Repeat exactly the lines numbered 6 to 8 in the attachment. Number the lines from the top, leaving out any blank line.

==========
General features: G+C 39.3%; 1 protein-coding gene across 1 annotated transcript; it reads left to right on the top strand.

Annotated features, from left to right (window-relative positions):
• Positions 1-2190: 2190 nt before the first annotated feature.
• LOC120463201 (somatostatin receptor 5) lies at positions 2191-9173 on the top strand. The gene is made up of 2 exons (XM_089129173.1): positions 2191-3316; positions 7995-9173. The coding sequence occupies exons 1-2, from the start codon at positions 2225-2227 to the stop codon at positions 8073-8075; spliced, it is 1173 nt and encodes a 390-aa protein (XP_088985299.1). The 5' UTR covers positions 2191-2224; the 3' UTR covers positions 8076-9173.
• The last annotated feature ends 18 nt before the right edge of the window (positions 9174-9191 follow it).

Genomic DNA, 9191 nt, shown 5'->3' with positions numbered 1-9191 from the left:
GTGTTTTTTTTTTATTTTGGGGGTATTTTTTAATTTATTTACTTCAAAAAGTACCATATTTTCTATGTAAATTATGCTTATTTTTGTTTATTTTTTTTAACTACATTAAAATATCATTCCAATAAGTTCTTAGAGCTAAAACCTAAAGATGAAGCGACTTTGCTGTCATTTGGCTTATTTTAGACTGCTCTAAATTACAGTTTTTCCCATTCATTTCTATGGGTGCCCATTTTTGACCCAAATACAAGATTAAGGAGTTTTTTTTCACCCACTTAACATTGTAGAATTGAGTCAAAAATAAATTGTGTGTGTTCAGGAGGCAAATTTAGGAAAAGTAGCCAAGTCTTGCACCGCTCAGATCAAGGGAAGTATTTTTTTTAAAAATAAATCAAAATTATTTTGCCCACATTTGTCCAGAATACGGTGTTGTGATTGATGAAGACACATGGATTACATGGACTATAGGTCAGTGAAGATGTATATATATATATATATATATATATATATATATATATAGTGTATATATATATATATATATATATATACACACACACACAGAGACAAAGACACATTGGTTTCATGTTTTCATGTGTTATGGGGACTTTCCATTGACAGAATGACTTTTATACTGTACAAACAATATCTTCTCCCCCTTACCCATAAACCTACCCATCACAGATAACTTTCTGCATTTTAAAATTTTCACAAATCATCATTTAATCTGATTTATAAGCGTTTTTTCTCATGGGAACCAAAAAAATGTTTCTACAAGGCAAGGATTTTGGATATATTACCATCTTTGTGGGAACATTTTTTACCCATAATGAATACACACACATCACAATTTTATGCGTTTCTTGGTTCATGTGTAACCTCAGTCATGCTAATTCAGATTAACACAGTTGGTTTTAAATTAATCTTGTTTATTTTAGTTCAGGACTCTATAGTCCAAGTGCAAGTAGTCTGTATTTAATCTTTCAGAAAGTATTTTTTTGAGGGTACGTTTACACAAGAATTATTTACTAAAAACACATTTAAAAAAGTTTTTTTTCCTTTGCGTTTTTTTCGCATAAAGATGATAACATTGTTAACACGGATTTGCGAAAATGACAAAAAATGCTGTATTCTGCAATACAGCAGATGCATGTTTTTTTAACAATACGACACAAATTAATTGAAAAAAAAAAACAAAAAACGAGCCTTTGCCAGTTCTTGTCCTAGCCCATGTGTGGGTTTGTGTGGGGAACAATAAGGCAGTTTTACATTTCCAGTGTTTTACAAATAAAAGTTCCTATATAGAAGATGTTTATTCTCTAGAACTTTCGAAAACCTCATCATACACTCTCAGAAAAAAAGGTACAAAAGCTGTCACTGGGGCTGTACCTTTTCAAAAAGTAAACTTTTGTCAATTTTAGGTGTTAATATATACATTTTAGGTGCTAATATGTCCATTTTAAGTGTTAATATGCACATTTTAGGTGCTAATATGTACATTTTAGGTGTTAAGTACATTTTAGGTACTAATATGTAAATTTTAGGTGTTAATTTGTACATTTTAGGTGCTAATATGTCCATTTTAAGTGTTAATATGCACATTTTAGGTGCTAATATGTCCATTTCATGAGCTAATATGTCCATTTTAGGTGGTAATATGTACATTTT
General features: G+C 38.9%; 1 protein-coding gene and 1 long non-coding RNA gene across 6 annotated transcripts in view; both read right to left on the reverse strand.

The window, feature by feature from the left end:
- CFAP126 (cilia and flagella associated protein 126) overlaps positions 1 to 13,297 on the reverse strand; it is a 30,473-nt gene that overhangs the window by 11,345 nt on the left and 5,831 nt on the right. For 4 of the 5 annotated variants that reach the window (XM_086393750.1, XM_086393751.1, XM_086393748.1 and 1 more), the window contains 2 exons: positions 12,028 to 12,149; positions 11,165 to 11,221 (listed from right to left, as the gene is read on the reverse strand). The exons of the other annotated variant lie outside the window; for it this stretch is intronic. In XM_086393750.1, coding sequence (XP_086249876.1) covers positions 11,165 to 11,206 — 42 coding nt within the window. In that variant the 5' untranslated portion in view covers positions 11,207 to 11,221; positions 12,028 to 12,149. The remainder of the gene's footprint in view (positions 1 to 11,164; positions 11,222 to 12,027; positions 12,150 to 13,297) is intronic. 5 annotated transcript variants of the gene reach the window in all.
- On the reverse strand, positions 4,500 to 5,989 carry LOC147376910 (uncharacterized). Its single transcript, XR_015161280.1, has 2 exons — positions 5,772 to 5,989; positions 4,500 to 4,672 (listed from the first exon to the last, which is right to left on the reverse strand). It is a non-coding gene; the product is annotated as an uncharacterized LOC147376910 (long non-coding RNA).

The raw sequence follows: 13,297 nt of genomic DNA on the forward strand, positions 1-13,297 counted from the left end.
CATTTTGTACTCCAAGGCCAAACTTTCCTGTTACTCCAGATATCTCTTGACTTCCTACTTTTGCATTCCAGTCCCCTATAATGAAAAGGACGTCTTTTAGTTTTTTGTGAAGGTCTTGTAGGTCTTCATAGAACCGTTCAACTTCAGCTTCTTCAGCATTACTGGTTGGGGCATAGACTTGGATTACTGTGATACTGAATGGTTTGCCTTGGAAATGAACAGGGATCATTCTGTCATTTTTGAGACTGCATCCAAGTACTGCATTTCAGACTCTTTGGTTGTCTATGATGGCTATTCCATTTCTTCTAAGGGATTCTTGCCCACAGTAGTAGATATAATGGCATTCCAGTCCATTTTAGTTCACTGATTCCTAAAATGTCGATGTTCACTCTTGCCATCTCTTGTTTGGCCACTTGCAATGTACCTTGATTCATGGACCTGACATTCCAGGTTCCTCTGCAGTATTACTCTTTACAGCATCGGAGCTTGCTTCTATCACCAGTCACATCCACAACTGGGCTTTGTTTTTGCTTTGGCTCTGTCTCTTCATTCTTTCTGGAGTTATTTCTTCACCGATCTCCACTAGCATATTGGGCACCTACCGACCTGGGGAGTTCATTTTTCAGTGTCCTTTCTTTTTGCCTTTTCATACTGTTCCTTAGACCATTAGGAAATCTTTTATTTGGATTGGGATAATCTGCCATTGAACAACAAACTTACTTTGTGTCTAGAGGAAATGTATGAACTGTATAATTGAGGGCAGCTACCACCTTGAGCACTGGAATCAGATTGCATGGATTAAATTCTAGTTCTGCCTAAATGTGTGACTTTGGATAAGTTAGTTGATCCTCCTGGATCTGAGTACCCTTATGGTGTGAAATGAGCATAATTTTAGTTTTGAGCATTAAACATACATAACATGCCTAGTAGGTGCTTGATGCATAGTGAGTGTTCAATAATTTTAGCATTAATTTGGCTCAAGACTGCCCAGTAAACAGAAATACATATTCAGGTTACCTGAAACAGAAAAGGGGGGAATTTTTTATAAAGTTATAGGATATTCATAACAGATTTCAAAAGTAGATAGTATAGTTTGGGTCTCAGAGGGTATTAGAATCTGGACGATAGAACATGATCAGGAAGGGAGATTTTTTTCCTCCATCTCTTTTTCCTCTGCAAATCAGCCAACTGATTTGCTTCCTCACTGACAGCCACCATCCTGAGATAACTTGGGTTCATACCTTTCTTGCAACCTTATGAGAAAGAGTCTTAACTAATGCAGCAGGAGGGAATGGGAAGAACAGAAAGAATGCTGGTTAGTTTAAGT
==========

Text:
Genomic DNA, 9191 nt, shown 5'->3' with positions numbered 1-9191 from the left:
GTGTTTTTTTTTTATTTTGGGGGTATTTTTTAATTTATTTACTTCAAAAAGTACCATATTTTCTATGTAAATTATGCTTATTTTTGTTTATTTTTTTTAACTACATTAAAATATCATTCCAATAAGTTCTTAGAGCTAAAACCTAAAGATGAAGCGACTTTGCTGTCATTTGGCTTATTTTAGACTGCTCTAAATTACAGTTTTTCCCATTCATTTCTATGGGTGCCCATTTTTGACCCAAATACAAGATTAAGGAGTTTTTTTTCACCCACTTAACATTGTAGAATTGAGTCAAAAATAAATTGTGTGTGTTCAGGAGGCAAATTTAGGAAAAGTAGCCAAGTCTTGCACCGCTCAGATCAAGGGAAGTATTTTTTTTAAAAATAAATCAAAATTATTTTGCCCACATTTGTCCAGAATACGGTGTTGTGATTGATGAAGACACATGGATTACATGGACTATAGGTCAGTGAAGATGTATATATATATATATATATATATATATATATATATATAGTGTATATATATATATATATATATATATACACACACACACAGAGACAAAGACACATTGGTTTCATGTTTTCATGTGTTATGGGGACTTTCCATTGACAGAATGACTTTTATACTGTACAAACAATATCTTCTCCCCCTTACCCATAAACCTACCCATCACAGATAACTTTCTGCATTTTAAAATTTTCACAAATCATCATTTAATCTGATTTATAAGCGTTTTTTCTCATGGGAACCAAAAAAATGTTTCTACAAGGCAAGGATTTTGGATATATTACCATCTTTGTGGGAACATTTTTTACCCATAATGAATACACACACATCACAATTTTATGCGTTTCTTGGTTCATGTGTAACCTCAGTCATGCTAATTCAGATTAACACAGTTGGTTTTAAATTAATCTTGTTTATTTTAGTTCAGGACTCTATAGTCCAAGTGCAAGTAGTCTGTATTTAATCTTTCAGAAAGTATTTTTTTGAGGGTACGTTTACACAAGAATTATTTACTAAAAACACATTTAAAAAAGTTTTTTTTCCTTTGCGTTTTTTTCGCATAAAGATGATAACATTGTTAACACGGATTTGCGAAAATGACAAAAAATGCTGTATTCTGCAATACAGCAGATGCATGTTTTTTTAACAATACGACACAAATTAATTGAAAAAAAAAAACAAAAAACGAGCCTTTGCCAGTTCTTGTCCTAGCCCATGTGTGGGTTTGTGTGGGGAACAATAAGGCAGTTTTACATTTCCAGTGTTTTACAAATAAAAGTTCCTATATAGAAGATGTTTATTCTCTAGAACTTTCGAAAACCTCATCATACACTCTCAGAAAAAAAGGTACAAAAGCTGTCACTGGGGCTGTACCTTTTCAAAAAGTAAACTTTTGTCAATTTTAGGTGTTAATATATACATTTTAGGTGCTAATATGTCCATTTTAAGTGTTAATATGCACATTTTAGGTGCTAATATGTACATTTTAGGTGTTAAGTACATTTTAGGTACTAATATGTAAATTTTAGGTGTTAATTTGTACATTTTAGGTGCTAATATGTCCATTTTAAGTGTTAATATGCACATTTTAGGTGCTAATATGTCCATTTCATGAGCTAATATGTCCATTTTAGGTGGTAATATGTACATTTT
General features: G+C 38.9%; 1 protein-coding gene and 1 long non-coding RNA gene across 6 annotated transcripts in view; both read right to left on the reverse strand.